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Integrating traditional Chinese (herbal) medicines into risk-based regulation - With focus on non-clinical requirements to demonstrate safety

Author: Vivian Liu. nqan Fung

Doi: https://ctm.2023.v7.i1.pp01-9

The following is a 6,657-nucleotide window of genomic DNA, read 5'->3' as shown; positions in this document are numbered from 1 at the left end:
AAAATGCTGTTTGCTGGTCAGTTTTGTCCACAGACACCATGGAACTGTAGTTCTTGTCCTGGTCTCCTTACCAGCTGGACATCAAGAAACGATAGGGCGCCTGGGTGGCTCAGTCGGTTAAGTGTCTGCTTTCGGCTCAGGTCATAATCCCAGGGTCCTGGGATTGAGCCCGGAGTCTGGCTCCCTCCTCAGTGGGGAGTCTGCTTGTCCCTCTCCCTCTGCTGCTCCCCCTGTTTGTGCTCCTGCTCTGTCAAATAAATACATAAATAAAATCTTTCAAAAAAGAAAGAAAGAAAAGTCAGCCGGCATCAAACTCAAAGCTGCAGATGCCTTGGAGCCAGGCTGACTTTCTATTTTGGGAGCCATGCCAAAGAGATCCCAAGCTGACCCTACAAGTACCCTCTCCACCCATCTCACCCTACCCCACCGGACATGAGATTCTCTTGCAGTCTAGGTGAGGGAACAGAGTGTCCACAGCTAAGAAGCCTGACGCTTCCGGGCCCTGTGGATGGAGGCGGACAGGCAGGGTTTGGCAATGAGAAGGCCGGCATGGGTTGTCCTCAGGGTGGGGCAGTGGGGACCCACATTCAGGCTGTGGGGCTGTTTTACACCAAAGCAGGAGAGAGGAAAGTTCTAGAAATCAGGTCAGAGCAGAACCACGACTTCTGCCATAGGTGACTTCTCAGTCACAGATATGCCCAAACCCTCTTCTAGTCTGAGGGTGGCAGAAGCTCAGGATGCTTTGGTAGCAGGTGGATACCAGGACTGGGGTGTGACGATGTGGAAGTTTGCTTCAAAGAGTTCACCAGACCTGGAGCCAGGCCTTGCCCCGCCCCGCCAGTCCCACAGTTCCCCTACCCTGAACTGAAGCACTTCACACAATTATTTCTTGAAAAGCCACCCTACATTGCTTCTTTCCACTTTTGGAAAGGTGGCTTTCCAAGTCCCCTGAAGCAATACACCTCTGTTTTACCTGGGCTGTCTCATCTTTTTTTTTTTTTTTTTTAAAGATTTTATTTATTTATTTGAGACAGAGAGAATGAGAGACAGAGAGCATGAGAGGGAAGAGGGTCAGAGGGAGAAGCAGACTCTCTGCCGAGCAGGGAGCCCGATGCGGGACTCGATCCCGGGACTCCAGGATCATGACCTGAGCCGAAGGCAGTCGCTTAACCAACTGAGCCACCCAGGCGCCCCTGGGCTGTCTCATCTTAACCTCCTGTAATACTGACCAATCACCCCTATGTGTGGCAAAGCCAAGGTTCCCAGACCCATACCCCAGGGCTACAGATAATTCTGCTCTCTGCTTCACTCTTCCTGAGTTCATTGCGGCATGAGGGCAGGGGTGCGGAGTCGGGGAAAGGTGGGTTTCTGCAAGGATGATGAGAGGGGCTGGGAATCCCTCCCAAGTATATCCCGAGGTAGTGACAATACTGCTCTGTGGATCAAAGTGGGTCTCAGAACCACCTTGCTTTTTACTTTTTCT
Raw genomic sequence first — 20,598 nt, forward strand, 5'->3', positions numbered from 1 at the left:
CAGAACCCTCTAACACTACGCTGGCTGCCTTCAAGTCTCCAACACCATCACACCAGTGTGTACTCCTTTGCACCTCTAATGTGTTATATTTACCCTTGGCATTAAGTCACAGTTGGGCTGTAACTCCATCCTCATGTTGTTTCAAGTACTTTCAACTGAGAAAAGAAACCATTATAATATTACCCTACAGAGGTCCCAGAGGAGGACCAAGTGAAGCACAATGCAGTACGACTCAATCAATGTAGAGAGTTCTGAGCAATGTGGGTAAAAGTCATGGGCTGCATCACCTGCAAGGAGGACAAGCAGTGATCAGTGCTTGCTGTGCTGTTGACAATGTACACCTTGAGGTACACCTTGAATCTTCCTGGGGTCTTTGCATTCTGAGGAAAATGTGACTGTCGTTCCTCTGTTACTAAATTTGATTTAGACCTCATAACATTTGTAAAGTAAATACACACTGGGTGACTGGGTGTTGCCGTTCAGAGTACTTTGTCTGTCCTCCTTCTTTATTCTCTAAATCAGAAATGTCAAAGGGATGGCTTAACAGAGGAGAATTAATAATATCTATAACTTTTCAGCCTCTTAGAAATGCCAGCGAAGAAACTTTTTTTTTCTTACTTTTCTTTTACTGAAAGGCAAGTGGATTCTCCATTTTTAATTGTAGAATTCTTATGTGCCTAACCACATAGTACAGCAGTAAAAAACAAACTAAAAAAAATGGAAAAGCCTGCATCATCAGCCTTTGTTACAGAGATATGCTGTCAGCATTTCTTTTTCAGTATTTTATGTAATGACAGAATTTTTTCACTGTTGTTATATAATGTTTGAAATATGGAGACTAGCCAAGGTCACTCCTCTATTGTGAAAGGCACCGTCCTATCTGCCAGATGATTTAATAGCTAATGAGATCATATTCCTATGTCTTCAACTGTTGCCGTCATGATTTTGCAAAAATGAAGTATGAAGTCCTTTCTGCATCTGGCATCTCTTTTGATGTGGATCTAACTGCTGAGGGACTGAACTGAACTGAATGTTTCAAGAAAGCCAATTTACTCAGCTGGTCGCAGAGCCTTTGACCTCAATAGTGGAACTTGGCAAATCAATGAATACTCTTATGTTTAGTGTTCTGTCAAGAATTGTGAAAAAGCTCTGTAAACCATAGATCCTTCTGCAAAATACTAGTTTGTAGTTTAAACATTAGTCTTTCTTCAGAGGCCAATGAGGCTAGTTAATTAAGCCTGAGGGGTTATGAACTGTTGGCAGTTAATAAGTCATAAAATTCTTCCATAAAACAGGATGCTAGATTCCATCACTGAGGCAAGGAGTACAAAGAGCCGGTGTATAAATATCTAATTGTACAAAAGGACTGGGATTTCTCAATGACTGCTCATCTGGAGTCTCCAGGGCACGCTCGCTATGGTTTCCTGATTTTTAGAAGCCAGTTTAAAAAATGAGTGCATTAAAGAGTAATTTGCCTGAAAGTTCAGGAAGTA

All parties involved in Hong Kong's (China) public health system agree that TCM plays a significant role. The government, academic institutions, and industry of Hong Kong (China) must work together if the city is to play a pivotal role in exporting Chinese pharmaceuticals to international markets. The opportunity for well-established and traditional herbal medicines to demonstrate a 'acceptable safe' status for registration in the European Union has been opened up with the release of the final version of the European Medicines Agencies guidance document. This document details the acceptance of minimum requirements to nonclinical packages in bibliographical applications. Regardless of whether they are eligible to be registered under the streamlined approach inside the European Union, many traditional Chinese medicines may be shown to be safe to use with this basic nonclinical package. For qualifying proprietary Chinese medicines (pCm) with a long history of usage, this article envisions integrating a streamlined assessment method into the current drug regulatory system in Hong Kong (China). Less demand for scientific resources is required for such integration that uses the minimal nonclinical package based on bibliographical data or expert reports to prove safety for pCm with a lengthy history of usage. 'First hand' evaluation in Hong Kong (China) for qualifying pCm gives local

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